being 
awake and aware, as opposed to the concept o 
becom-ing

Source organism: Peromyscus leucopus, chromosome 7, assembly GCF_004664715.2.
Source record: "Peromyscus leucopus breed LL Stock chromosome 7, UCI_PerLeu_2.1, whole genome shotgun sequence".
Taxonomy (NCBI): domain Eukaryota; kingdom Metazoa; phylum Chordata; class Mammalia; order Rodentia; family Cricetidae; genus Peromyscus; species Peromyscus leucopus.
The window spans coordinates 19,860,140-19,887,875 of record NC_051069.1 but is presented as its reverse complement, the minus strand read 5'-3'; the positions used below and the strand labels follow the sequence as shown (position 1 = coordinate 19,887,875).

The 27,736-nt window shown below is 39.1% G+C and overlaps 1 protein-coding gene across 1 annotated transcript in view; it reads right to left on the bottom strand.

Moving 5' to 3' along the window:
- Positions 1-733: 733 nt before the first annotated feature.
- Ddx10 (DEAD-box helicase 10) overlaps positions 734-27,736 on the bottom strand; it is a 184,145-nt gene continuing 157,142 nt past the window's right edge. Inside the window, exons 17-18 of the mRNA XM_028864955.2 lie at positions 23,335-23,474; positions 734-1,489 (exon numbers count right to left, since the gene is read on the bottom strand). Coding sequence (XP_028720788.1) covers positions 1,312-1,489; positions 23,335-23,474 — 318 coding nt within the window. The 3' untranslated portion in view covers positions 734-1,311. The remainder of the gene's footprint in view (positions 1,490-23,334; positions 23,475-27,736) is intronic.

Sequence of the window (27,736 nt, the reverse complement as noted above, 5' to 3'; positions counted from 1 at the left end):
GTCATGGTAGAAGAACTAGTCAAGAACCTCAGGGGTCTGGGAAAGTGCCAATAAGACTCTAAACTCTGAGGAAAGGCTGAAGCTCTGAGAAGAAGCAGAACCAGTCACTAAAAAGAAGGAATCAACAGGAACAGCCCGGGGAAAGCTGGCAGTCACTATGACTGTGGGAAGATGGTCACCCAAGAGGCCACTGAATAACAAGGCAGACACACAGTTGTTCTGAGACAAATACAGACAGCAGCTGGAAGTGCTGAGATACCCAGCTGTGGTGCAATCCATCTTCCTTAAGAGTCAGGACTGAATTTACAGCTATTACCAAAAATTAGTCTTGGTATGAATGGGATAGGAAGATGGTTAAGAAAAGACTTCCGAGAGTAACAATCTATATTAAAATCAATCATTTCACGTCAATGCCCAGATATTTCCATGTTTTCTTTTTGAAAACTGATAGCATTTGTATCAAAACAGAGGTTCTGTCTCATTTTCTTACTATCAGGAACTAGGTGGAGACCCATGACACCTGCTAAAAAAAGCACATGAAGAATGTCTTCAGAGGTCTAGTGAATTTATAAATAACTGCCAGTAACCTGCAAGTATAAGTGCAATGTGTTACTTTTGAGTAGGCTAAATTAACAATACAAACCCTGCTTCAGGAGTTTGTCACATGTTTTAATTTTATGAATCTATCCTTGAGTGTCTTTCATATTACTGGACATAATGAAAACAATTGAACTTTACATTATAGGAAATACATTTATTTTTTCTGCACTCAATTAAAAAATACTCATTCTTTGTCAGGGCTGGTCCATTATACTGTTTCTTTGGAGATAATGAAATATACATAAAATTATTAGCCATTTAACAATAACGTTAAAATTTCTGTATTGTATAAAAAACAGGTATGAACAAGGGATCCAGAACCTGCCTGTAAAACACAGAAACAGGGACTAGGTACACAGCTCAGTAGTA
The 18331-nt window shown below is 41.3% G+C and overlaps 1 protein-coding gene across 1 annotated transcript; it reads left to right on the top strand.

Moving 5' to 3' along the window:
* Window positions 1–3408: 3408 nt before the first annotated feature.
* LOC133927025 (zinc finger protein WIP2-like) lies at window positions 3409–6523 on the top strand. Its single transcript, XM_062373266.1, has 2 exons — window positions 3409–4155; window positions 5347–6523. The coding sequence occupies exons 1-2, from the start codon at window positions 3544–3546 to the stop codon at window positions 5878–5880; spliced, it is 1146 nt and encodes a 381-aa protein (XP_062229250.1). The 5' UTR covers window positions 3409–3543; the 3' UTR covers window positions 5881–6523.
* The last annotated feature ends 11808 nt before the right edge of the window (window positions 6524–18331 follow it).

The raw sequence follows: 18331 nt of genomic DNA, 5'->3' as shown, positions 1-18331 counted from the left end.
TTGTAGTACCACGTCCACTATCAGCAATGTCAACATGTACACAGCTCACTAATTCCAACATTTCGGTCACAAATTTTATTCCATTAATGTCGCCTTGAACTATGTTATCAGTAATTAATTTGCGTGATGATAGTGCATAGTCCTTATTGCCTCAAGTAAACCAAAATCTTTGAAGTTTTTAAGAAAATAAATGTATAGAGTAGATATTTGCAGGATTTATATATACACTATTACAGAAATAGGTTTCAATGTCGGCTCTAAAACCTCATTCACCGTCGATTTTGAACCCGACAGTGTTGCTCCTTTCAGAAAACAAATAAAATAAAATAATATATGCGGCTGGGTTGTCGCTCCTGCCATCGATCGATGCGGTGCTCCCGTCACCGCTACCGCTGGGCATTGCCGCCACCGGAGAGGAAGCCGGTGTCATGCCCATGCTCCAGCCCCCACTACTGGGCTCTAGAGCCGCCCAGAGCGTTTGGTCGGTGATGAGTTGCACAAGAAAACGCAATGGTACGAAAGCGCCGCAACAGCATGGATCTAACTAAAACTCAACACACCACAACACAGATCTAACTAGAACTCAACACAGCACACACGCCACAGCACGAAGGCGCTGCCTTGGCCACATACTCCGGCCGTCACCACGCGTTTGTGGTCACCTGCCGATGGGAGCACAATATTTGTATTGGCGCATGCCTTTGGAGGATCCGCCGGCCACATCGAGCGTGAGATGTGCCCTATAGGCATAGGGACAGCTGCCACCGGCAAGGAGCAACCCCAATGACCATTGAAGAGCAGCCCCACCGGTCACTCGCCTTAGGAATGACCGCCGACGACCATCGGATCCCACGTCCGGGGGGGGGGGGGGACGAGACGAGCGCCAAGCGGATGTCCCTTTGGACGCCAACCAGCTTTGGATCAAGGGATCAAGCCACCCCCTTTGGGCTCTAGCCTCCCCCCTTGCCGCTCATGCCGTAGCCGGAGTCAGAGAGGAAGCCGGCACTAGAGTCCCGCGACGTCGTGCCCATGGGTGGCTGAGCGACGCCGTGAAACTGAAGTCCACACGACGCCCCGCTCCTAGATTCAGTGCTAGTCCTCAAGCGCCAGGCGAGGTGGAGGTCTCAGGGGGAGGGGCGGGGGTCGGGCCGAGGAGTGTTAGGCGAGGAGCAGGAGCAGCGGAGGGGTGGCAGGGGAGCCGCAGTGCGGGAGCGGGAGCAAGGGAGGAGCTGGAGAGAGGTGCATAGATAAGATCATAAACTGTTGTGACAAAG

awake and aware.In meditation classes, people oten start with a basic delu-sion that they never challenge: the idea that “I’m someonewho grasps and has a lot o desires, and I have to practice inorder to get rid o these desires and stop grasping and cling-ing to things. I shouldn’t cling to anything.” That’s oten theposition we start rom. So we start our practice rom thisbasis and, many times, the result is disillusionment and dis-appointment, because our practice is based on the graspingo an idea.Eventually, we realize that no matter how much we tryto get rid o desire and not grasp anything, no matter whatwe do—become a monk, an ascetic, sit or hours and hours,attend retreats over and over again, do all the things webelieve will get rid o these grasping tendencies—we end upeeling disappointed because the basic delusion has never beenrecognized.This is why the metaphor o the island that you cannot gobeyond is so powerul, because it points to the principle o an awareness that you can’t get beyond. It’s very simple, verydirect, and you can’t conceive it. You have to trust it. You haveto trust this simple ability that we all have to be ully presentand ully awake, and begin to recognize the grasping, andthe ideas we have taken on about ourselves, about the worldaround us, about our thoughts and perceptions and eelings.The way o mindulness is the way o recognizing condi-tions just as they are. We simply recognize and acknowledgetheir presence, without blaming them or judging them, with-out criticizing them or praising them. We allow them to be,both the positive and the negative. And, as we trust in thisway o mindulness more and more, we begin to realize thereality o the island that you cannot go beyond.When I started practicing meditation I elt I was somebodywho was very conused, and I wanted to get out o this conu-sion and get rid o my problems and become someone whowas a clear thinker and might one day become enlightened.That’s what got me going in the direction o Buddhist medita-tion and monastic lie.But then, refecting on this position that “I am somebodywho needs to do something,” I began to see it as a createdcondition—it was an assumption that I had created. And i Ioperated rom that assumption, although I might develop all